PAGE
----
Question Marks


Question marks ( ? ) are used to identify sentences that ask a question (technically known as interrogative sentences). They almost always appear at the end of a sentence, marking its conclusion (though there is a specific exception to this rule, as we will see later). For example:
  • “Will you be joining us tonight?
  • “How are you feeling?
  • “This weather is wonderful, isn’t it?

Tag questions

Notice the last sentence, in which the question appears as a remark at the end. This is known as a tag question. It begins as a normal declarative sentence, but the “tag” right at the end makes it into a question. These are usually used for rhetorical affect, meaning that the speaker probably knows the answer or has a belief about what the answer should be, or else to indicate surprise or disbelief. For example:
  • “You’ll be home in time for dinner, right?
  • “They won’t have the report finished on time, will they?
  • “You can’t be serious, can you?
Tag questions can also be used with imperative sentences to add politeness to a request, invitation, or instruction. For instance:
  • “Have some more tea, won’t you?
  • “Help me dry these dishes, will you?

Other interrogative sentences

Some interrogative sentences consist of a declarative statement posed as a question. In speech, they are indicated by a rising intonation, but in writing we simply add a question mark to the end, such as:
  • “You won?
  • “It ended just like that?
  • “Excuse me?
Some questions can even be a single word. These are often “question words” (e.g. What?, Why?, When?, etc.), but they can consist of other words as well. For example:
  • Speaker A: “A package arrived for you.”
  • Speaker B: “When?”
  • Speaker A: “Sir, you need to move your car.”
  • Speaker B: “Me?”
  • Speaker A: “You didn’t eat all of your vegetables.”
  • Speaker B: “So?”
  • Speaker A: “Well?”
  • Speaker B: “Hold on, I’m thinking!”

Multiple minor questions

While a question mark almost always indicates the end of a sentence, there are some instances in which we can have multiple brief questions in a row within the same sentence. These act as qualifying questions to ask about specific possibilities stemming from the “main” question. When this happens, we don’t have to capitalize the questions that come after the first question mark. For example:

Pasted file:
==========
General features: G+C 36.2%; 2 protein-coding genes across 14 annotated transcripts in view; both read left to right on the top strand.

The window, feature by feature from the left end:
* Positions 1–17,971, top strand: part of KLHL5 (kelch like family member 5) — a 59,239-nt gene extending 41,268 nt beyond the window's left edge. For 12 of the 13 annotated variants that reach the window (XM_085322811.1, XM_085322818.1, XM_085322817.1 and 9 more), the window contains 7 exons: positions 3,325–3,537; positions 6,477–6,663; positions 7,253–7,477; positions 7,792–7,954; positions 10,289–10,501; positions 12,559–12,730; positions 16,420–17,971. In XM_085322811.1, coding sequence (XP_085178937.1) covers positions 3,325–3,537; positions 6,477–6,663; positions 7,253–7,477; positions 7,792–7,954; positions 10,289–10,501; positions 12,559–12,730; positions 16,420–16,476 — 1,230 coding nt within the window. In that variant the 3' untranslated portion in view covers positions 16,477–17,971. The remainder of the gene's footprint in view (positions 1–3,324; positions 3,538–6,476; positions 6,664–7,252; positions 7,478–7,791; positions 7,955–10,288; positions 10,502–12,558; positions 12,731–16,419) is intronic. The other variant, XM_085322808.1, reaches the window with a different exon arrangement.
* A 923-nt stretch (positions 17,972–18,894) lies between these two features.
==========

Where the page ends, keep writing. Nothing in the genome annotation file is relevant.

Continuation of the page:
• “How much pizza do you want? one slice? two slices?
  • “What’s that in the sky? a bird? a plane?
However, it is more common to see such cases capitalized, in which case they function as minor sentences:
  • “How often would you say you use the school’s online library? Once a year? Once a week? Once a day?

When not to use a question mark

Polite requests

When we make polite requests framed as questions, it is sometimes acceptable to omit the question mark at the end and simply use a period. This usually occurs with particularly long and formal questions that begin with the modal auxiliary verbs will or would, as in:
  • “Will all applicants please wait in the foyer until called for their interview.”
  • “Would any students who have not received their results please report to the principal’s office as soon as possible.”

Indirect questions

There are many cases in which a declarative sentence expresses uncertainty or indecision. These are known as indirect questions. While such sentences are very close in nature to direct questions, they are still declarations—we must remember not to use a question mark in such instances, even though it may seem correct to do so. If we want to change such statements of uncertainty to become true questions, we must reword them slightly. For example:

Using question marks with other punctuation

Question marks most often stand in isolation at the end of a sentence. However, when other punctuation marks are used alongside them, it’s important to know how and where the question mark should be used.

With periods (full stops)